Subdomain Hijcking – Notes links & tools

I had previously read about Subdomain hijacking, but in all honesty I didn’t really “get it”. All that changed starting with this Security Fest talk by Frans Rosén entitled: DNS hijacking using cloud providers: Or more accurately I really started to get this going through Frans’s slides of the talk: I don’t want to explain the premise of this to you as it’s one of those you have to investigate yourself to really get to grips with it. But what I will do to (hopefully) bring your learning time down is detail below all of the links Frans mentions plus those from my Read More

Climbing Mount WebAppSec – Chrome Extensions

As we move “client-side” browsers are evermore important as they effectively become our operating system – Chromebook for example. Many of the tasks we undertake were traditionally hosted inside the operating system but are now accessed via the browser – email and document processing being the prime examples. As a consequence browser security has become critical. In order to extend our browser functionality we are dependent on 3rd party extensions. It is vital we check the privileges granted these extensions as they often demand unnecessary invasive access. To give an example, I recently needed an simple PDF viewer Chrome extension and noted the Read More

OWASP Juice Shop Vulnerable Webapp

A couple of weeks ago Björn Kimminich released the Juice Shop Vulnerable Web Application at the OWASP AppSec Europe conference in Belfast. Why another vulnerable webapp for target practice? This from Github: Main Selling Points: Easy-to-install: Choose between node.js, Docker and Vagrant to run on Windows/Mac/Linux Self-contained: Additional dependencies are pre-packaged or will be resolved and downloaded automatically Self-healing: The simple SQLite database is wiped and regenerated from scratch on every server startup Gamification: The application notifies you on solved challenges and keeps track of successfully exploited vulnerabilities on a Score Board CTF-support: Challenge notifications optionally show a flag code for your Read More

Climbing Mount WebAppSec – ZAP Directory Traversal

Whilst reading OWASP Testing Guide v4 I came across the section on testing for directory travseral and noted the “tools” at the bottom. Wfuzz and Dirbuster (the latter now incorporated into ZAP) I know about and will be dealing with in an upcoming “Discovering directories/files”. This left DotDotPwn and ZAP (Zed Attack Proxy) itself. Interestingly, DotDotPwn is incorporated into TrustedSec’s Penetrations Testers Toolkit (blogged about here) under “vulnerability-analysis“. So, quick and easy for me to fire up the tool and unleash it – however – I immediately hit a brick wall with URL’s not responding? It transpires this tool cannot easily handle HTTPS without a fair Read More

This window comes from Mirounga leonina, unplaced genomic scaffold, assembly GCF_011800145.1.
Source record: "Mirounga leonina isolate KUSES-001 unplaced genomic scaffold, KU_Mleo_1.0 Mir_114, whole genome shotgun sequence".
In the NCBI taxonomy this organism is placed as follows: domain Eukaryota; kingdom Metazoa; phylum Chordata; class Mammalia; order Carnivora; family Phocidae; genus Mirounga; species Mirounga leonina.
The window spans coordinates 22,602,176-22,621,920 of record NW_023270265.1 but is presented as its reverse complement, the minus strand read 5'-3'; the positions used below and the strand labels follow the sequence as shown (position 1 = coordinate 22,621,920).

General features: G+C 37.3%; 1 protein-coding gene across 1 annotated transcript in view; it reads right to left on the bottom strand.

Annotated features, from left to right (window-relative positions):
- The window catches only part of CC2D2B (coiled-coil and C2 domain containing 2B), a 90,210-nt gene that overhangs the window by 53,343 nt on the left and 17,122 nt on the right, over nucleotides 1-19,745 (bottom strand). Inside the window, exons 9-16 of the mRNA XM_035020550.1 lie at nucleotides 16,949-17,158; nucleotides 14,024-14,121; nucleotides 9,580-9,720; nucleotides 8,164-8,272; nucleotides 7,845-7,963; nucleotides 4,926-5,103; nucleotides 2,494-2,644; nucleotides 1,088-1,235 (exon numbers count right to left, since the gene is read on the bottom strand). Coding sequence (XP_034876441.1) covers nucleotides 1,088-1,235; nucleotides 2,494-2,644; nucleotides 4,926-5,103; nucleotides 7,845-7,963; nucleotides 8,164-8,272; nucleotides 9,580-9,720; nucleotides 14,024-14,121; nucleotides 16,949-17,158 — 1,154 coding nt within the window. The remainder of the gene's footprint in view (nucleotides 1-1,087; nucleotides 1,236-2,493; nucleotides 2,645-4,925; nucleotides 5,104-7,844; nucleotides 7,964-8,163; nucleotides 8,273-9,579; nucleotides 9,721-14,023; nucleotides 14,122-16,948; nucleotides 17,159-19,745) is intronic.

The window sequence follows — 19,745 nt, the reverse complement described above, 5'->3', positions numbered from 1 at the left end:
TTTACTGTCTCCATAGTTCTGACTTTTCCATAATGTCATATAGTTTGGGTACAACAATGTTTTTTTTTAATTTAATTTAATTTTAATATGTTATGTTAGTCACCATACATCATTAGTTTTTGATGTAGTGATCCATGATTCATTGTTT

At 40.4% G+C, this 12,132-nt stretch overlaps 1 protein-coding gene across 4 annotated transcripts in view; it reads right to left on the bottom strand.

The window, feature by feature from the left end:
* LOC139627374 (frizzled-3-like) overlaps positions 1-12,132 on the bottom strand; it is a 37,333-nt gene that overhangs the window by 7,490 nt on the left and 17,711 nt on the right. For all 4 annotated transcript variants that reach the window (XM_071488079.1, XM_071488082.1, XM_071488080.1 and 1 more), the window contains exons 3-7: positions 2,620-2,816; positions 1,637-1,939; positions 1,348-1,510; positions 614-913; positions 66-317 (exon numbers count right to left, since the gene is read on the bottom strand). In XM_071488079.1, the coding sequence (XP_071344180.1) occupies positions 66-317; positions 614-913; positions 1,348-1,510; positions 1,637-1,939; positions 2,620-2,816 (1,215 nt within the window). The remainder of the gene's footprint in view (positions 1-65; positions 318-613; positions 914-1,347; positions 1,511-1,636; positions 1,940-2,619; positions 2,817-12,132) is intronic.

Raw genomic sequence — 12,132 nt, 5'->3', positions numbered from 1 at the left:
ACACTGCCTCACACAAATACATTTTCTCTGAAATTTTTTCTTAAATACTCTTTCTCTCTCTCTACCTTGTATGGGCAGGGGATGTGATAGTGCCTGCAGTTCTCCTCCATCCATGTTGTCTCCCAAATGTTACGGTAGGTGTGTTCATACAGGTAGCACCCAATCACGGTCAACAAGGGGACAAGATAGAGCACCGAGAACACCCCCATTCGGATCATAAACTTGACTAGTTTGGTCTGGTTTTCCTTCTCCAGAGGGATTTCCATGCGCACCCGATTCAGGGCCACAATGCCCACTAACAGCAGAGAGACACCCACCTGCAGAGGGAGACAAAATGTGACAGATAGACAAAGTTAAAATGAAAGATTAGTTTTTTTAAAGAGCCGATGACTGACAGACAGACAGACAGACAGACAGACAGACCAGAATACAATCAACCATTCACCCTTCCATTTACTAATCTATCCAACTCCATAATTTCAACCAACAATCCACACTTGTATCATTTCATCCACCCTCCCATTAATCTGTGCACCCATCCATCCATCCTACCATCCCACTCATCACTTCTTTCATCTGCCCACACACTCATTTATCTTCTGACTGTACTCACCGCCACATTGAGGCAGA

RUAG Breach – A lesson in cyber espionage tradecraft tools & techniques

Following a successful data breach of Swiss defense contractor RUAG – specialising in aerospace technology – the Swiss Governmental Computer Emergency Response Team (GovCERT) took the unusual step of publishing a comprehensive data breach report. The reasons given for publishing the report: …to give organizations the chance to check their networks for similar infections, and to show the modus operandi of the attacker group. You can download the summary technical report here (PDF) – 2 pages And the full espionage report here (PDF) – 34 Pages If the full report is a little TL;DR for your time or taste – or even Read More

UK Cyber Security Breaches Survey 2016 – Some Quick Stats

The UK government has just published the Cyber Security Breaches Survey 2016 (PDF here). Commissioned by the Department for Culture, Media and Sport, as part of the National Cyber Security Programme. It was carried out by Ipsos MORI, in partnership with the Institute for Criminal Justice Studies at the University of Portsmouth, and comprised: ▪ a representative telephone survey of 1,008 UK businesses from 30 November 2015 to 5 February 2016 ▪ a total of 30 in-depth interviews undertaken in January and February 2016 to follow up businesses that Here’s some pertinent stats lifted from the report: (69%) say cyber security is either Read More

Information Security Basics ARE Sexy

It all begins with a headline such as: “Hackers hack [insert new thing hacked]” Obviously, you change “insert new thing hacked” with whatever has just been demonstrated at the latest hacking convention, be that an ATM, fridge, sniper rifle, car, baby monitor, etc. Following this news, two camps will emerge. The first is the FUD (fear, uncertainty and doubt) group characterised by doomsaying. The second is the junk-hacking group, which is characterised by being unimpressed with what they call ‘junk hacking’ (junk I found around my house and scared you by hacking it). Both groups probably have their merits. One thing Read More